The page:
The journal was edited by a full-time professional and had minimal student involvement, even as student-run journals were becoming a standard part of most well regarded graduate writing programs. In 2009, the decision was made to transition the journal to a purely online publication with submissions reviewed and selected entirely by graduate students in both paid and volunteer editorial positions. The decision followed the closure of several prestigious, influential print literary journals associated with universities and was met with mixed feelings in the literary world, due in part to a rising fear in the general fate of print in the community.
“The anxiety and anger was a little unbelievable and exaggerated, in my opinion,” recalls Reginald Gibbons, Northwestern Professor of English who served as an editor of TriQuarterly from 1981 – 1997. “However, at that point subscriptions numbered in the hundreds. The Internet offered an opportunity to grow TriQuarterly’s readership. The day it went online, it had ten times more readers than it did before, and the number of unique visitors has climbed to more than twenty times higher than that."
Broader Content — and Unexpected Success
In its online format, the journal has been able to not only increase its readership but expand the type of material it publishes. In addition to original stories, essays and poetry, the journal now includes video and a “craft essay” section devoted to writers talking about writing. The spring/winter issue features “Sandpiper,” a stunning video adaptation of the Elizabeth Bishop poem, an original video by essay by Kelly Sears, artwork, poems, essays and stories — all identified and solicited by students.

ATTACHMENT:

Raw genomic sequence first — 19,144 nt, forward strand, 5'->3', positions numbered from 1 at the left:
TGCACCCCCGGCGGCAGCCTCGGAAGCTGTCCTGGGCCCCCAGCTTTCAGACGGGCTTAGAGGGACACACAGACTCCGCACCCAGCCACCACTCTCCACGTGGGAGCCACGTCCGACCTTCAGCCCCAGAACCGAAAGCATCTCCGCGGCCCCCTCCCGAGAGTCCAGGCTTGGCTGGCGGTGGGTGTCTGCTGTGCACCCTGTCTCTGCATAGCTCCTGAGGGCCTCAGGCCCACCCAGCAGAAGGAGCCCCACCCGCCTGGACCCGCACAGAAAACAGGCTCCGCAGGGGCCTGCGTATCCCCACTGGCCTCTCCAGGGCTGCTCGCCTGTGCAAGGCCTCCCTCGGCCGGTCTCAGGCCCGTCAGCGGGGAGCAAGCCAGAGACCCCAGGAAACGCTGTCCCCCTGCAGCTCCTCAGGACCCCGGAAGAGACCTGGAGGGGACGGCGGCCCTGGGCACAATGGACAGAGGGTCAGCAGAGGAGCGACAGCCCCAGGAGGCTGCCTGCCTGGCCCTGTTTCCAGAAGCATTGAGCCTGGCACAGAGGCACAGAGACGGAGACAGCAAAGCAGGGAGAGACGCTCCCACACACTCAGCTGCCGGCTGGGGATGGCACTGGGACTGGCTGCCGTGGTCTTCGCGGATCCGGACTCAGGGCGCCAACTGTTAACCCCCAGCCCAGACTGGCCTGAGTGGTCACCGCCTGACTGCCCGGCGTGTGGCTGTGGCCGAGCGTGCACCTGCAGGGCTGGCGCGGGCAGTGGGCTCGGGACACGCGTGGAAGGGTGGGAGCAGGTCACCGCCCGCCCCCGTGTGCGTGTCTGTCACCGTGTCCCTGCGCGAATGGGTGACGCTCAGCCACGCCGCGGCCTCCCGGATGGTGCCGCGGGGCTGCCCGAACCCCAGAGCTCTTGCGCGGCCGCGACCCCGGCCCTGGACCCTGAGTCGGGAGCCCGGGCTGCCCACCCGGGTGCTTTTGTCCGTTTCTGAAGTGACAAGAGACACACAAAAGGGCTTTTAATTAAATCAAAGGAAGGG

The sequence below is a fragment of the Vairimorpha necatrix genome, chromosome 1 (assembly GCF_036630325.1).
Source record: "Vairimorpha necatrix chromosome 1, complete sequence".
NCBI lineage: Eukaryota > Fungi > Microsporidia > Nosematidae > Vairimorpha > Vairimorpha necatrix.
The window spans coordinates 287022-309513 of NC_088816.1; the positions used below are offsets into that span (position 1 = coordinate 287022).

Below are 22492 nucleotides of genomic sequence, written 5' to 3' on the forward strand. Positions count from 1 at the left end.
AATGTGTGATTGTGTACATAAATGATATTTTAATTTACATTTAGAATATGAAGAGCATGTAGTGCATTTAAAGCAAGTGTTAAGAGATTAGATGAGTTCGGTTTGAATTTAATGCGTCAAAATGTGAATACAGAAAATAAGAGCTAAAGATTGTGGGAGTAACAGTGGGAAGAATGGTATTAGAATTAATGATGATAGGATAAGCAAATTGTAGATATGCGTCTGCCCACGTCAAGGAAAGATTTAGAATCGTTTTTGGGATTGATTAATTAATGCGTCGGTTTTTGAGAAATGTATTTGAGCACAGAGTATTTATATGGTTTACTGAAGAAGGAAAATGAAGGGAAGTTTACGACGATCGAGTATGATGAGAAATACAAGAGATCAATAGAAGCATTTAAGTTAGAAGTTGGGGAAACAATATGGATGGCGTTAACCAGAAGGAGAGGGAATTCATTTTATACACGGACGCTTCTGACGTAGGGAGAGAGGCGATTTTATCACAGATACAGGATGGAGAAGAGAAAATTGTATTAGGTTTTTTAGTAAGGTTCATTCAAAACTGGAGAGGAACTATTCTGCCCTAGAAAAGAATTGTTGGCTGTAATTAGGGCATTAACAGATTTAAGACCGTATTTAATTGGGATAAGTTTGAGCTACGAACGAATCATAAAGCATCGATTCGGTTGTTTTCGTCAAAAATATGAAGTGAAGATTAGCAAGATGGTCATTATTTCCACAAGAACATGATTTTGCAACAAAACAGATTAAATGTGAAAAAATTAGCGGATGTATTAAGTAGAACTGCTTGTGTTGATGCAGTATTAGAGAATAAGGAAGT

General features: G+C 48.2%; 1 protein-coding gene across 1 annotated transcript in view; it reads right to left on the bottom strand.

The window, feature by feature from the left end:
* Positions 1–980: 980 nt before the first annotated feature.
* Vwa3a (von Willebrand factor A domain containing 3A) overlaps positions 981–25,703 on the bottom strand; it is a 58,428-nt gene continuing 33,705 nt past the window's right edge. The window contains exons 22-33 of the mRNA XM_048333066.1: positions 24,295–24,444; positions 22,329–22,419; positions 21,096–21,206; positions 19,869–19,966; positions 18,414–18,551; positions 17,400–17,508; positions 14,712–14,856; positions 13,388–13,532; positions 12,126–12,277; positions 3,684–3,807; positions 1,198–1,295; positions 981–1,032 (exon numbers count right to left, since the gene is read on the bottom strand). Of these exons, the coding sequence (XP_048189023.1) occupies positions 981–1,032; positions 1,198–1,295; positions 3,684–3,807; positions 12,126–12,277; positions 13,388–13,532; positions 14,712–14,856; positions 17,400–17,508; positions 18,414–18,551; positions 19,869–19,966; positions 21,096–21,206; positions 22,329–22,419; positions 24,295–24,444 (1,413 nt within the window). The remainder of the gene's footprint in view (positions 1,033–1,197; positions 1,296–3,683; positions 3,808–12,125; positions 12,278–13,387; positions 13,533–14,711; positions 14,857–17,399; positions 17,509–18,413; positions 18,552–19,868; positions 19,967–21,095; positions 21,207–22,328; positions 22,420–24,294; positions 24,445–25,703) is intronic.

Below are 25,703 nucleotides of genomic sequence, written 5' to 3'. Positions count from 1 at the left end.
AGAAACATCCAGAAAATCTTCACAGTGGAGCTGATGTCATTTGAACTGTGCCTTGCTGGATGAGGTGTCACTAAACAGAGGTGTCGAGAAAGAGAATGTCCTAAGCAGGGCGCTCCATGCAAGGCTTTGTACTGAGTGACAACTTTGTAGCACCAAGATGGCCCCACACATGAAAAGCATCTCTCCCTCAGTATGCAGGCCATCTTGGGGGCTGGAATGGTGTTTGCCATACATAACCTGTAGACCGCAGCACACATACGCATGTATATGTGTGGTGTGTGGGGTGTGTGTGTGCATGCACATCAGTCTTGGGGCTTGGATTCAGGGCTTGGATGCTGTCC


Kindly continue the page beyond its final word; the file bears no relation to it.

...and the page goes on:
“Since we made the decision to transform TriQuarterly, the publishing landscape has changed in ways that no one expected,” says Gibbons. “Many excellent journals have been born on the web, and the vast majority of poetry reading now happens online. TriQuarterly has done really well, even against well-financed competition that we never thought we’d have in the online environment.”
Even as it continues to evolve, the journal is taking steps to move its entire print history — 137 issues — online, a major step in Northwestern’s adoption of digital humanities. These works will be available to anyone anywhere, at no charge.
“TriQuarterly’s history as a print journal is a unique and (we believe) peerless resource for readers and for those who study late-20th-century and 21st-century writing,” Gibbons announced in June. “The special issues — so various, often compendious, and unusual, from the 1960s to the early 1990s — are now fascinating windows on writers, topics and places that were part of the continuous remaking of literary culture both in the U.S. and abroad.”
Article by Linda Behzad